GLORY 20: Gabriel Varga Talks Records, Training And His Ability to Throw The “Fun Techniques”
By Kelsey Mowatt
After 27 amateur and professional fights, Gabriel Varga has worked his way to the upper echelons of kickboxing, as the featherweight will challenge Mosab Amrani for GLORY’s vacant title on Friday night. While that may sound like a lot of fights to some, Amrani has competed in 64 bouts, and started fighting professionally in 2003…
Of course, at the end of the day, a fighter’s abilities, and not their record, are what win fights. Varga’s rise up kickboxing’s ranks has come through the training and approach he learned in his native Canada, while Amrani came up through the methods and gyms of Holland. As Varga noted on an episode of Full Contact Fighter Radio earlier this year, the mindset many Dutch fighters have on competing, is rather different than the one that’s prevalent in MMA.
“I was just talking about this recently with one of my training partners Josh Jauncey, who lives in Vancouver and also fights for GLORY, and he’s trained extensively over in Holland…he was saying that when he was over there the mindset is completely different about your record,” Varga reported. “It’s not so much about keeping it unblemished, and when you’re less concerned about that, I think you’re willing to fight more often, and not have proper training camps, because in MMA if you want to get to the top, one fight (loss) sets you back so far.”
“But for these guys in Holland…you’ll see guys with 100 fights, they’re fighting a minimum of 6 times, sometimes like I was saying before, up to a dozen, and he said (Jauncey) when he was over there, one of his training partners would lose, they’d come back to the gym, they wouldn’t seem that upset about it. They would start training for the next one in two or three weeks…”
Varga also noted that many kickboxers don’t get paid as much as top tier, MMA fighters, so if they want to make a good living, fighting once every month or two becomes a necessity. By competing more often, and fighting for various titles etc, the fighters stay in the public eye, grow their fanbase and are more likely to increase their pay days.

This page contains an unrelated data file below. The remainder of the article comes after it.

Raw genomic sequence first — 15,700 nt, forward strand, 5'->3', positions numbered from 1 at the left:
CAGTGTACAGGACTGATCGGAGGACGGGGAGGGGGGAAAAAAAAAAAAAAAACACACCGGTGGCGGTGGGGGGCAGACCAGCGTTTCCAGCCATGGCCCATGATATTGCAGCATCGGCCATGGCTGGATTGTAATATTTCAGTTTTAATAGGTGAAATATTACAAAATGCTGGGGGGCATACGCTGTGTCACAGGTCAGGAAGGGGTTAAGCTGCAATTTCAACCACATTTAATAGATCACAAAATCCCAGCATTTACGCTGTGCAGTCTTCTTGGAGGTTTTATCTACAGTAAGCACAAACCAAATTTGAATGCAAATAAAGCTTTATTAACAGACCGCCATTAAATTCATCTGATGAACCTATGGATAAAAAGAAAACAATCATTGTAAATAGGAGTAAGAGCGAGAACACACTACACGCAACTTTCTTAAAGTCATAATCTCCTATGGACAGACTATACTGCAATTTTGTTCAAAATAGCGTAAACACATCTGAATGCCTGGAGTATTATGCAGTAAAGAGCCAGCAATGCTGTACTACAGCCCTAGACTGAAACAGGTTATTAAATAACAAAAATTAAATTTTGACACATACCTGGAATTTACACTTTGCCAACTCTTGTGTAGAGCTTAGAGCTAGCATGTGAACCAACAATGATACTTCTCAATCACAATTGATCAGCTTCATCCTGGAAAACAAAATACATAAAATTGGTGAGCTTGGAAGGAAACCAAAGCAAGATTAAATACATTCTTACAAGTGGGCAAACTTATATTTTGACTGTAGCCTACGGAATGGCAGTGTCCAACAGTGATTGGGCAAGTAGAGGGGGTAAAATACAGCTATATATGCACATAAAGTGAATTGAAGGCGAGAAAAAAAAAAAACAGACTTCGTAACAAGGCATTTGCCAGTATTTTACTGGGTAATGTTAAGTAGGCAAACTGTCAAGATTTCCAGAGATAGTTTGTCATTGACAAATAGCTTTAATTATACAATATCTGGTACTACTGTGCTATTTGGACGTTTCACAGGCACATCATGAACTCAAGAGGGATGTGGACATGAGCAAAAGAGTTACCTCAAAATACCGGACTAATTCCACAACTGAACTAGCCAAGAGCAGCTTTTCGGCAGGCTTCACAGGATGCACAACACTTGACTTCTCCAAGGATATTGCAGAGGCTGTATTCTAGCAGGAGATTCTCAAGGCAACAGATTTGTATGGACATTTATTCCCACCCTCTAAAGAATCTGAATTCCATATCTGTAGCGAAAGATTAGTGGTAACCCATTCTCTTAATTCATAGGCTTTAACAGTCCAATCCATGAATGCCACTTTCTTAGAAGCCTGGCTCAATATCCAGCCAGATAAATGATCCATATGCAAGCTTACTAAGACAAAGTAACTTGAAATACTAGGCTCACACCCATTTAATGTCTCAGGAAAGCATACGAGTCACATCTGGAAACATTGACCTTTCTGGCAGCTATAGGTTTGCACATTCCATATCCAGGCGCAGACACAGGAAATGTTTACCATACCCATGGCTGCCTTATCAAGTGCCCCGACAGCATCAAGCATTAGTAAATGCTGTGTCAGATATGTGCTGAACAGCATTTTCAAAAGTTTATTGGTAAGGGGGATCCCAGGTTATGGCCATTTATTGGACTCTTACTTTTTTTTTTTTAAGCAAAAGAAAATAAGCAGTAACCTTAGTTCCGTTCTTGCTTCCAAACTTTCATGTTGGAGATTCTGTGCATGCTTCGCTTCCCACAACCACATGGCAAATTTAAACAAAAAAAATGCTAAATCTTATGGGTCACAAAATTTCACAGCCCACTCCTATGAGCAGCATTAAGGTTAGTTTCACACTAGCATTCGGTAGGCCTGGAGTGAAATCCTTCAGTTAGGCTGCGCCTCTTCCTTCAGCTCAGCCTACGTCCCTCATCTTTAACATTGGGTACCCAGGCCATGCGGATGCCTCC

But, at a time when there is more awareness than ever about the dangers of head trauma, one has to wonder if fighting every month is sustainable, in terms of one’s long term health. While Varga can’t speak directly on whether other kickboxers are taking steps to reduce the amount of damage they incur, the 29 year-old says he’s been trying to minimize the amount of punishment he takes.
“For myself, I’m constantly trying to make sure that I’m taking care of my body, protecting my head, and I try to minimize sparring now, just a little bit more. You hear UFC fighters mentioning nowadays that they don’t spar nearly as hard as they used to.”
While Varga’s record may not be as lengthy as some of GLORY’s other top fighters, the Victoria resident does have years of training under his belt. In fact, Varga’s path to GLORY 20 began with Shotokan Karate, and then later on he transitioned into Muay Thai and kickboxing.
“I really like the fact that I have a number of styles to pull from,” said Varga. “The initial Karate background was great because it gives me the ability to throw the fun techniques that the fans like. I can throw the spinning kicks and all those sort of things that you might not learn in kickboxing and Muay Thai. They’re not techniques that are necessarily big, big winners in the fight game. You very rarely see spinning kick knockdowns or knockouts. But I can still draw from that…”
GLORY 20 will be hosted by the Dubai Trade Centre, and the main card will be broadcast on SPIKE.
To read Varga’s thoughts about Amrani and their upcoming bout, head here.